Maybe all we need is a better understanding of His love, I think with that experiencially we couldn't limit him with a single verse. To me theres a blessedness in sharing my fallings and risings with the Lord, knowing He's the one making me stand, brushing me off, convicting me in His great way without condemnation. Entering into such a blessed relationship of knowing His love. This is revealed to me not because I am strong, but because I'm weak, not because I always stand, but because I often fall. His forgiveness is known not because of my perfection but because of my sin, when I do sin. I couldn't possibly measure his longsuffering, His love, or how many times He would forgive us if He requires us to forgive a brother seventy times seven in a single day. If He desires mercy not sacrifice that speaks volumes to me of who He is, experiencing His mercy in my own life is life changing, wish everyone was aware of it.

    In Him Kim [​IMG]
     
  6. rsr

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    "believers do sin but remain believers."

    I'm not sure what you mean by that.

    Yes, the Nazarenes are Arminians (at least in theory), as expounded by John Wesley (in particular) and thus do not believe in eternal security or perseverence or preservation of the saints.

    On sanctification: The church you attended may well have had that view; but I think most Baptists have a different understanding; they believe that sanctification is a continuing process while Nazarenes believe it is an instantaneous event.

    From the Nazarene statement of faith:

    Compare that to the 1833 New Hampshire Confession:

    or the 1689 Baptist Confession:

    Again, these are statements of faith; if they're like Baptists, I'm sure there is some variety of belief from church to church.

    [ August 03, 2002, 12:51 PM: Message edited by: rsr ]
     
  7. Abiyah

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    Ah! I see what you are saying. Perhaps I cannot
    say what that church in Minnesota taught.

    I have a deep appreciation for my husband's
    church and his pastor. When I have had the
    chance, I have asked many questions, and have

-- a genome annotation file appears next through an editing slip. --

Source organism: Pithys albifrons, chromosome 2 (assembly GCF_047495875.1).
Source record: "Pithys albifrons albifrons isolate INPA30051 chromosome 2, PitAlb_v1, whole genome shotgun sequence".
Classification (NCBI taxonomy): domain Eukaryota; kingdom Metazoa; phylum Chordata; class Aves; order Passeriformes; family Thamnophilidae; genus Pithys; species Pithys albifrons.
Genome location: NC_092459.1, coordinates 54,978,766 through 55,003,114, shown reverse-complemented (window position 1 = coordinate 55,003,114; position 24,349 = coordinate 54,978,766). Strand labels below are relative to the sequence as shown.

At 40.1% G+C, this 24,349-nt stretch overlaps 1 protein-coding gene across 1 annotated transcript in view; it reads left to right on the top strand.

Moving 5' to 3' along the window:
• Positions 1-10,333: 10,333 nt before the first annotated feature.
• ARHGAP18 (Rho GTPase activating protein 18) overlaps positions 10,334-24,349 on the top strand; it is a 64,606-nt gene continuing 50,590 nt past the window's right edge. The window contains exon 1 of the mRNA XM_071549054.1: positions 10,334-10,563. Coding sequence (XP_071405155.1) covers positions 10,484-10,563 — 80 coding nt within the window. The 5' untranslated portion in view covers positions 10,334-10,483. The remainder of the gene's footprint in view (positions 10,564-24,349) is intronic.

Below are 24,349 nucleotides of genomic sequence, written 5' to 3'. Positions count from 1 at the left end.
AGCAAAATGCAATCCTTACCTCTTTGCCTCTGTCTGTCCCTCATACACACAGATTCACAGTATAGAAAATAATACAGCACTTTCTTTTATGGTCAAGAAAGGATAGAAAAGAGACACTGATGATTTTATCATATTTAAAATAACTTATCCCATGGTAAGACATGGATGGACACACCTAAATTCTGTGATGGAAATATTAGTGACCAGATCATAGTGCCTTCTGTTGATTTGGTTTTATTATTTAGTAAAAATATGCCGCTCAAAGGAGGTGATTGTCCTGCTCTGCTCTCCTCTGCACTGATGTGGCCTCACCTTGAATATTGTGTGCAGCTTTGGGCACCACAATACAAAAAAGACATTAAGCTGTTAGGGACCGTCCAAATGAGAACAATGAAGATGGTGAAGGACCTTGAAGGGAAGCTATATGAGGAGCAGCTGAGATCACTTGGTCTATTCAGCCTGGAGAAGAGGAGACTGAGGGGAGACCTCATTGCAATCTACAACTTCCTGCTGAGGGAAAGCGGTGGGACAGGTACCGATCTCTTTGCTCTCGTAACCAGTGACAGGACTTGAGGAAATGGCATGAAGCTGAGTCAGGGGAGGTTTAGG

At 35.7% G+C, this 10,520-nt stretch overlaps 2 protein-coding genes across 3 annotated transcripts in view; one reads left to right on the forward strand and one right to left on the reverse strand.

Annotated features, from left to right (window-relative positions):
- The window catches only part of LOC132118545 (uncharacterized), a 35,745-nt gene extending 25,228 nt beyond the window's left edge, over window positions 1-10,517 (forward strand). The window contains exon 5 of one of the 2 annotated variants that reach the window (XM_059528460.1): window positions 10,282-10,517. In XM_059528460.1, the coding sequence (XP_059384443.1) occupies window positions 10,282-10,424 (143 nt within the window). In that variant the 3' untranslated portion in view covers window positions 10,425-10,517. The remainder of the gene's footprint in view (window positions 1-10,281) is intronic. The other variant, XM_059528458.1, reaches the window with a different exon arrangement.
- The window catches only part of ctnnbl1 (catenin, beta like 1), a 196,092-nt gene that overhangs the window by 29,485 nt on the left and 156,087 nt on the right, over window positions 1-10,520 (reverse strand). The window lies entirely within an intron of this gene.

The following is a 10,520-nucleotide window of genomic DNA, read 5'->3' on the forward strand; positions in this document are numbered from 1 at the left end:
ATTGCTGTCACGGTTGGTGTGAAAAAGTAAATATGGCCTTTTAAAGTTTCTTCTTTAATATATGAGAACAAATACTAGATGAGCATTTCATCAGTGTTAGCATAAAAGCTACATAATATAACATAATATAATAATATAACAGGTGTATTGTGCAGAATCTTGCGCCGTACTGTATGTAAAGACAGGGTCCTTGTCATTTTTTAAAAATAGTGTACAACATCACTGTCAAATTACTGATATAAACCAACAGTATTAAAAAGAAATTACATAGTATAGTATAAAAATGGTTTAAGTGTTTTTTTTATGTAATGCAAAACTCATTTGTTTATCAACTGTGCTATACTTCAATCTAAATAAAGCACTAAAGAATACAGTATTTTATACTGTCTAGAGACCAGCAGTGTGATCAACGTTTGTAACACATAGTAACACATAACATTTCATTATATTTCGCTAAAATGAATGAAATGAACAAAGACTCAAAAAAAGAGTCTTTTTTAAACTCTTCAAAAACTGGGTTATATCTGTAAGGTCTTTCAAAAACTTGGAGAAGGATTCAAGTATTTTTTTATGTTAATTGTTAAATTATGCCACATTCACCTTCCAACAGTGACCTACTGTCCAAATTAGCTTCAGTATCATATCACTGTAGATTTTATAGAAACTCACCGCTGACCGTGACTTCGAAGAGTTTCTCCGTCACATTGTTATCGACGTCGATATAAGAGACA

been surprised at how much like Baptist they
    really are. They are good people.
     
  8. Multimom

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    When it comes to the doctrine of salvation, I'm pretty much Baptist in my belief.

    I know full well what Paul meant when he said, "Am I to continue in sin that grace may abound? God forbid."
     
  9. Star

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    Multimom,

    Again, I adressed that. The misunderstanding Paul had were with others who said, "Sin that grace might abound" thats not what I'm saying either, BUT IF YOU DO SIN Gods grace WILL abound. Pauls honest struggle is recorded He said that if He did what he did NOT WANT TO DO it was no longer him doing it but sin. Paul agreed the law was good but he couldn't perform it, now Paul does not say he was not saved, or that he delighted in wrong doing or sin but simply that he couldn't seem to help himself and he did not blame himself either.

    So theres a difference in the attitude of one who might say "let us sin that grace might abound" verses, "What a wretched man am I who will save me from this body of death" Paul said it wasn't him doing it at all but sin.

    What I'm saying is that IF YOU DO SIN we have an advocate. Gods grace will still abound, it abounded toward Paul while he was yet a sinner and a slave to it.

    God Himself gave the commandment which afforded sin, even Paul said without the law sin is dead. So the question is, why the law? and for what purpose did God bind all men over to disobedience by it?

    To have mercy.

    In Him Kim
     
  10. rsr

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    Multimom: There are two broad streams of doctrine about salvation among Baptists, which is one reason we're so contentious. In-between is where most Baptists land.

    Star: I think I understand what you're saying. The Law was a tutor to show that we are sinners and cannot keep all the commandments; therefore, only grace can save us. Is that right?

    [ August 03, 2002, 09:46 PM: Message edited by: rsr ]
     
  11. Star